Apple to require 64-bit support from all iOS apps starting in February

Posted:
in iPhone edited May 2015
In an announcement made through its developer Web portal on Monday, Apple informed app makers that their wares must include 64-bit support and be built with the latest iOS 8 SDK starting Feb. 1, 2015.

a7-performance-20131009.jpgApple's SVP of worldwide marketing Phil Schiller introduces the A7 system-on-chip.


Posted to Apple's Developer webpage, the news comes as no surprise as the almost all current iOS devices are powered by 64-bit A7 or A8 chips.
Starting February 1, 2015, new iOS apps uploaded to the App Store must include 64-bit support and be built with the iOS 8 SDK, included in Xcode 6 or later. To enable 64-bit in your project, we recommend using the default Xcode build setting of "Standard architectures" to build a single binary with both 32-bit and 64-bit code.
Apple was first to bring 64-bit portable computing mainstream with the iPhone 5s 2013 and has since expanded the advanced processors to the iPad. With the introduction of this year's iPhone 6 and 6 Plus, the only iOS device left without 64-bit support is the base model iPhone 5c, which is now offered as a free-on-contract option from wireless carriers.

The introduction of 64-bit chips in smartphones and tablets reportedly "set off panic" for rival chipmakers like Qualcomm, which didn't have roadmaps as aggressive as Apple's rollout. At the time, competitors dismissed the technology as unnecessary for then-current portable computing tasks. Their tune quickly changed, however, and major chipmakers sank R&D funds into building their own 64-bit products that would roll out many months after Apple's first A7 chip hit market.

Developers can download the latest Xcode 6.1 with up to date iOS 8 SDK through Apple's Developer Center.
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Comments

  • Reply 1 of 43
    rob53rob53 Posts: 1,940member
    Simple Xcode selection to make 32/64 bit application so it shouldn't be a big deal for programmers. Of course, this also means programs that are no longer being supported won't work once 2/1/2015 comes around.
  • Reply 2 of 43
    rob53 wrote: »
    Simple Xcode selection to make 32/64 bit application so it shouldn't be a big deal for programmers. Of course, this also means programs that are no longer being supported won't work once 2/1/2015 comes around.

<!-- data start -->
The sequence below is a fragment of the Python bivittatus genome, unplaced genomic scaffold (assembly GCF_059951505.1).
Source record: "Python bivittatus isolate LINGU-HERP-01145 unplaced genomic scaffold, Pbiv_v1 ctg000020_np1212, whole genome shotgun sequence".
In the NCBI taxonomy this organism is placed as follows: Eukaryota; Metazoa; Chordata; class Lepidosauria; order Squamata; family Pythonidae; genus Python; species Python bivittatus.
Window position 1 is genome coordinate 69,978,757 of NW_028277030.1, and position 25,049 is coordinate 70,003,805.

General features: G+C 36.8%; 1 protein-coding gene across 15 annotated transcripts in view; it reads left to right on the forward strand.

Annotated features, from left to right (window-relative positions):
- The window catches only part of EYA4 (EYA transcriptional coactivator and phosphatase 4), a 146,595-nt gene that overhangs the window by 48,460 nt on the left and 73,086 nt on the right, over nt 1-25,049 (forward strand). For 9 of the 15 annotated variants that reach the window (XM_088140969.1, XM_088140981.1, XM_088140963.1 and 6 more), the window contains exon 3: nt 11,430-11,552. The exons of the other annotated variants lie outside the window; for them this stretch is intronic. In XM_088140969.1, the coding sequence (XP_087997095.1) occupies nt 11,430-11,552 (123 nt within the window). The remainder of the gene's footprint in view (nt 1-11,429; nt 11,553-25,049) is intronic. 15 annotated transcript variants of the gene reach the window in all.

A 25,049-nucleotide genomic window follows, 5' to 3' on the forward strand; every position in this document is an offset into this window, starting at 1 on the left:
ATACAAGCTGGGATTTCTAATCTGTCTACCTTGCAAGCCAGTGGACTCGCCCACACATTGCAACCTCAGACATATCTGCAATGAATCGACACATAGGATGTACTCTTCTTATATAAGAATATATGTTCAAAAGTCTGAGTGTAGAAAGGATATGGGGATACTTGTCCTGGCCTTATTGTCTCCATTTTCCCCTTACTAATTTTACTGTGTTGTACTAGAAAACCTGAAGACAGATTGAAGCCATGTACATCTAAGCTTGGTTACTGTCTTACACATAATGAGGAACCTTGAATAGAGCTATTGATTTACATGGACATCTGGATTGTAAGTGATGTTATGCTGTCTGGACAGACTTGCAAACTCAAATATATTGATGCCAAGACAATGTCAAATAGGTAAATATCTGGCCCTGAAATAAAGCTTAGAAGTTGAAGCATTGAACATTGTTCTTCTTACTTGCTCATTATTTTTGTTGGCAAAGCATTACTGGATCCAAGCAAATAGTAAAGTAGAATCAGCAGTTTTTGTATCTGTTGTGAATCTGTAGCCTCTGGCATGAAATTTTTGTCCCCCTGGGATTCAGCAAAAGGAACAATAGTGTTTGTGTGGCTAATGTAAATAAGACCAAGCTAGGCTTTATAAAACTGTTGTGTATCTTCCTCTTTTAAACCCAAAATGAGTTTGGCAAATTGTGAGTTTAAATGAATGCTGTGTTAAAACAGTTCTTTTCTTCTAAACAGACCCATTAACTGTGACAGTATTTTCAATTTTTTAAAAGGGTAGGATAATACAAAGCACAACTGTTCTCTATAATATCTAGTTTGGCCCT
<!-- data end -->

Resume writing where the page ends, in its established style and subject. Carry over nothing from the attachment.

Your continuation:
Anchors away!
  • Reply 3 of 43
    It's only for new apps or ones that are updated. Old 32 bit apps will continue to work for now.
  • Reply 4 of 43
    Will you still need me?
    Will you still feed me?
  • Reply 5 of 43
    nasseraenasserae Posts: 3,152member
    Quote:

    Originally Posted by rob53 View Post



    Simple Xcode selection to make 32/64 bit application so it shouldn't be a big deal for programmers. Of course, this also means programs that are no longer being supported won't work once 2/1/2015 comes around.

     

    I use lots of math calculations in my apps and when I added support for 64-bit for one of them there were more than 200 warnings regarding the use of int (for integer variables). It is not difficult but not as simple as checking a box.

     

    Apple will not remove 32-bit apps after Feb 2015. They will not approve new apps or updates to existing apps after that date.

  • Reply 6 of 43
    Apple's competitor-wannabes suffer the death of a thousands cuts.

    In so many ways Apple makes it harder and harder to keep up. By the time Android/Microsoft/Black Berry have a base of users with 64-bit devices in their hands, Apple will have a fat base of applications that rely on 64-bits to function properly.

    Life is hard, but it's a lot harder when you are [S]stupid[/S] Apple's competitor.
  • Reply 7 of 43
    sockrolidsockrolid Posts: 2,788member
    So, 128-bit iOS devices next fall?
    /s
  • Reply 8 of 43
    wizard69wizard69 Posts: 12,641member
    It's only for new apps or ones that are updated. Old 32 bit apps will continue to work for now.

    32 bit apps will continue to work for some time. Think fat binaries.


    As an aside, I'm actually a bit shocked that Apple hasn't moved all platforms to 64 bit yet. The sooner they can sweep away all 32 bit hardware the sooner we will see 64 bit only apps.
  • Reply 9 of 43
    wizard69wizard69 Posts: 12,641member
    nasserae wrote: »
    I use lots of math calculations in my apps and when I added support for 64-bit for one of them there were more than 200 warnings regarding the use of int (for integer variables). It is not difficult but not as simple as checking a box.
    once you are aware of what you shouldn't do, then you adapt your programming style. So this should really only be a temporary set back. In other words it may look bad now but shouldn't be a problem at all with new projects.
    Apple will not remove 32-bit apps after Feb 2015. They will not approve new apps or updates to existing apps after that date.
  • Reply 10 of 43
    Quote:

    Originally Posted by wizard69 View Post





    32 bit apps will continue to work for some time. Think fat binaries.





    As an aside, I'm actually a bit shocked that Apple hasn't moved all platforms to 64 bit yet. The sooner they can sweep away all 32 bit hardware the sooner we will see 64 bit only apps.